VT professor compares COVID-19 to Spanish Influenza, talks about importance in documentation
Whether you take pen to paper, or fingers to keyboard, it's important to write it out.
What we're all going through right now with COVID-19 is history in the making.
"What happens in the next two weeks in the United States, the next few months around the world, I think will determine how it's taught and discussed as history," said Tom Ewing, a history professor at Virginia Tech.
Ewing's research focuses on the Spanish Influenza of 1918. During that pandemic, nearly one-third of the world's population was infected.
"You're starting to see the first-hand accounts of emergency room doctors, of nurses, people who have been tested or are waiting to be tested or diagnosed, and those are snapshots of what those people are going through right at the moment and the accumulation of those tells a very different history of what we're living through," said Ewing.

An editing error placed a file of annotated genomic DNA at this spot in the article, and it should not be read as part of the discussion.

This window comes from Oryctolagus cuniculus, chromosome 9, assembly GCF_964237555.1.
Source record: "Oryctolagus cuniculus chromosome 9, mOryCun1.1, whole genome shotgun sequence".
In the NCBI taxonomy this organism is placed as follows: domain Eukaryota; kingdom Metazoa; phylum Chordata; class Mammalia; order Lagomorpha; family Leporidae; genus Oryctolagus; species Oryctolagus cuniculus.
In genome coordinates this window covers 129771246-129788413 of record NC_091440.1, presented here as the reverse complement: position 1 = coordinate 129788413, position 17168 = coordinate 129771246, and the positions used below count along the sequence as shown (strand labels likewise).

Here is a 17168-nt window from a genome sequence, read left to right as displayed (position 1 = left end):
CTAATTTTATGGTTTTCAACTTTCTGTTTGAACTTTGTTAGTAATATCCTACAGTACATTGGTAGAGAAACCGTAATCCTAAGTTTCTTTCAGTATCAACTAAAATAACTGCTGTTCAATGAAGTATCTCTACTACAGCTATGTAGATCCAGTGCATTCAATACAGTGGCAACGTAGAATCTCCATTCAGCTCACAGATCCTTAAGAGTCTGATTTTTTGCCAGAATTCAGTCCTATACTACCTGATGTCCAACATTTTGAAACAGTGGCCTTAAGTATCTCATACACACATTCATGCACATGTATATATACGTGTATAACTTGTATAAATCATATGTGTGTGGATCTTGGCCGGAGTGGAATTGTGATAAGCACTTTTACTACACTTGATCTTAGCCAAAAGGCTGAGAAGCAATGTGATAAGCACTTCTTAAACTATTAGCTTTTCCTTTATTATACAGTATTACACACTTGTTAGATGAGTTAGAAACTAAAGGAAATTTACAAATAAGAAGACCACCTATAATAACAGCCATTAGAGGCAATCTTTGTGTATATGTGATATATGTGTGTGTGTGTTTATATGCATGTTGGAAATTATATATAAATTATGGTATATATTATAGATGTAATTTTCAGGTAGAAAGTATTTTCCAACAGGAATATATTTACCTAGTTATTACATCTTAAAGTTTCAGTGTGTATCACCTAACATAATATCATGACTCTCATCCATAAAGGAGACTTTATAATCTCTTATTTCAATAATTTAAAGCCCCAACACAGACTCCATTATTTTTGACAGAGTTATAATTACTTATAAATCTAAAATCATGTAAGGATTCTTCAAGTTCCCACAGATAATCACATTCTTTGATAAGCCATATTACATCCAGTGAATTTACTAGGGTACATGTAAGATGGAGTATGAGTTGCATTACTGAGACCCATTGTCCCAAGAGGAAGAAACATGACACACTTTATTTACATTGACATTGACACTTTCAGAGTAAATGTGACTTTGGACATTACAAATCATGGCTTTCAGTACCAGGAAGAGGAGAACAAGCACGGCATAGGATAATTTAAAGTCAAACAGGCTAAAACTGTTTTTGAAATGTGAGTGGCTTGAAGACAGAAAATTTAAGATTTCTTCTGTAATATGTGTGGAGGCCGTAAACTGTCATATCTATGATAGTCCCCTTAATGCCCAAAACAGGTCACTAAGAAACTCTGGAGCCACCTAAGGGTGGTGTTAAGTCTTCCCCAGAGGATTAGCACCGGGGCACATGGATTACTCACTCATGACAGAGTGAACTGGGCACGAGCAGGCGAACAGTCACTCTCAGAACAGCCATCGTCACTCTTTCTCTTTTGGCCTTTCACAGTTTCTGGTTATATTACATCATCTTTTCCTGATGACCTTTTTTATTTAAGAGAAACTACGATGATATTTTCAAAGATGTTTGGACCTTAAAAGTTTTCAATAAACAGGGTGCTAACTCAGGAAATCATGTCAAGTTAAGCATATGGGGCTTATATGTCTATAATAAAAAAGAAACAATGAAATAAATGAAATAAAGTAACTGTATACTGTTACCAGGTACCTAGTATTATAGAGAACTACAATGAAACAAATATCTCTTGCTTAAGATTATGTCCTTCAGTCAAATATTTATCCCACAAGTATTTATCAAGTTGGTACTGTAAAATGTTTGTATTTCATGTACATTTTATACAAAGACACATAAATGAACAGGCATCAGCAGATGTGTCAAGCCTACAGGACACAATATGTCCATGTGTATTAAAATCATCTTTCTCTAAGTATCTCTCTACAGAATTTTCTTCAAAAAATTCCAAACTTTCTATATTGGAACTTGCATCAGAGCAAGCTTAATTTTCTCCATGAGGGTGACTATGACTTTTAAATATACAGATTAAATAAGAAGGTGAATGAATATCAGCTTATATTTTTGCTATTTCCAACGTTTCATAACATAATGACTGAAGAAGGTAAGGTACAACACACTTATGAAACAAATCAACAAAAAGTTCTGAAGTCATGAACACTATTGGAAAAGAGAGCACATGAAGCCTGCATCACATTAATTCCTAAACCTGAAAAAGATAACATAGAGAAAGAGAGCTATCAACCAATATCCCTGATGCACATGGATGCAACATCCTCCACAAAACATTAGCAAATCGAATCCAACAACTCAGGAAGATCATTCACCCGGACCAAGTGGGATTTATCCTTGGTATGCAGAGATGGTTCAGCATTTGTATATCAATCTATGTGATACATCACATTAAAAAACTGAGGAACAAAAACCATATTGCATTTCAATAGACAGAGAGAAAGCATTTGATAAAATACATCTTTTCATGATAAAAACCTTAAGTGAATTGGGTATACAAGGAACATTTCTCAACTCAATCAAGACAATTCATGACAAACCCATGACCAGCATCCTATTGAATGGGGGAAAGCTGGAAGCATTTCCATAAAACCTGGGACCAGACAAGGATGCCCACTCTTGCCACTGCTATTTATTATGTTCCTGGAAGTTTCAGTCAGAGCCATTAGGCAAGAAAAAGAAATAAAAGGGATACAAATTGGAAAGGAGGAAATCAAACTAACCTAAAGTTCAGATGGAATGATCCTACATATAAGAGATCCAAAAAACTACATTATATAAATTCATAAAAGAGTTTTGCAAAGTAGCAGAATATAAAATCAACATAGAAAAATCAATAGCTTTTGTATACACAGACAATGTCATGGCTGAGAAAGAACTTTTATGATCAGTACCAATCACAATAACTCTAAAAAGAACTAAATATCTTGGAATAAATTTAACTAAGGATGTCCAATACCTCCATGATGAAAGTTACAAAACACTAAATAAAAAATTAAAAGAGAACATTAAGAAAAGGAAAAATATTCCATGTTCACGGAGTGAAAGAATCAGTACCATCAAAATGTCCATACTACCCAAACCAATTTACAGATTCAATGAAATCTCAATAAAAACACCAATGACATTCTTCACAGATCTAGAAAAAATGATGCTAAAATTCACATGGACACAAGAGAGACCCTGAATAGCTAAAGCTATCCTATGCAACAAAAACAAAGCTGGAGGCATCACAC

Comparing this virus to the Spanish Influenza, Ewing said the term "social distancing" hadn't been coined, but the advice from medical professionals was similar. But that's just from newspaper articles.
We now have access to technology to document so much more.
So whether its a tweet, a journal entry or even a video recording, it's pertinent to just record.
"I think there are those moments where it goes from being something in the news to suddenly something real," said Ewing.